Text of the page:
The most comprehensive investigation of the gasoline market in 16 years will delve into the factors that influence prices throughout the...

The most comprehensive investigation of the gasoline market in 16 years will delve into the factors that influence prices throughout the state.

Three state departments — the Attorney General’s Office, the Governor’s Office and the Department of Community, Trade and Economic Development — are teaming up to head the effort.

“Washington consumers frequently wonder why gas prices are consistently higher in some areas of the state than others,” said Attorney General Rob McKenna.

Average regular gas prices per gallon Monday ranged from $3.23 in Bellingham to $3.18 in Seattle to $2.98 in Spokane.

The state expects to publish findings from the first phase of the investigation in July and will hold a series of public forums on the gas-price issue this fall.

The first part of the study will analyze factors that affect pricing patterns in the state, while the second part will look at any market anomalies that are identified.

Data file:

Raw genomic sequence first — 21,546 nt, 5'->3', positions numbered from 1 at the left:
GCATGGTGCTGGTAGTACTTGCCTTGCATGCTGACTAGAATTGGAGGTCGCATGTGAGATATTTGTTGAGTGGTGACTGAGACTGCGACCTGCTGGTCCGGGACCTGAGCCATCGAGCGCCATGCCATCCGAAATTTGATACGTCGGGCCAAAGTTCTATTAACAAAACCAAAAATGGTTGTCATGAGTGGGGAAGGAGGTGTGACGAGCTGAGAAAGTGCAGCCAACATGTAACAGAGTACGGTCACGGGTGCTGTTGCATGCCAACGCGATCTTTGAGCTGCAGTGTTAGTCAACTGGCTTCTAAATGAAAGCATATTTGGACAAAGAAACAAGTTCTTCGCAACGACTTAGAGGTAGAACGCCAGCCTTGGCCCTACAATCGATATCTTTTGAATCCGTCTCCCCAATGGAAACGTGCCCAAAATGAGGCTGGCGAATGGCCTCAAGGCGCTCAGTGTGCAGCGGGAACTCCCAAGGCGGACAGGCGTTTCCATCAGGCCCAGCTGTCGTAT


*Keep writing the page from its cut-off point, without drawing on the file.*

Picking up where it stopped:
The state agencies have agreed to hire a University of Washington economist experienced in the state’s petroleum industry.

What you pay at the pump

Quarterly pricing report

The attorney general’s Antitrust Division collects and analyzes gas-pricing data every month and publishes a quarterly gasoline report that helps explain factors that affect gasoline prices in the state. The report is available at www.atg.wa.gov/Antitrust/GasPrices/GasolineReport.aspx.

Reporting what you see

Consumers who have evidence of price fixing or other antitrust violations can file a report on the attorney general’s Web site, www.atg.wa.gov/Antitrust/default.aspx, or call the Consumer Protection Division at 1-800-551-4636.

“Should our research uncover price fixing or other violations of our state’s consumer-protection or antitrust laws, the Attorney General’s Office stands ready to take enforcement action,” McKenna said in a prepared statement. He asks consumers to alert his office if they overhear a conversation that suggests rival businesses intend to fix or manipulate prices, or if they spot prices that seem out of the ordinary and can’t be explained.

The last comprehensive study on Washington gas prices was published in July 1991. In that study, the state Energy Office collected data from 51 cities throughout the state, representing 750 gasoline stations, 10 refiners and 131 gasoline wholesalers.

The study found significant differences in gasoline prices from city to city in Washington.

Susan Gilmore: 206-464-2054 or sgilmore@seattletimes.com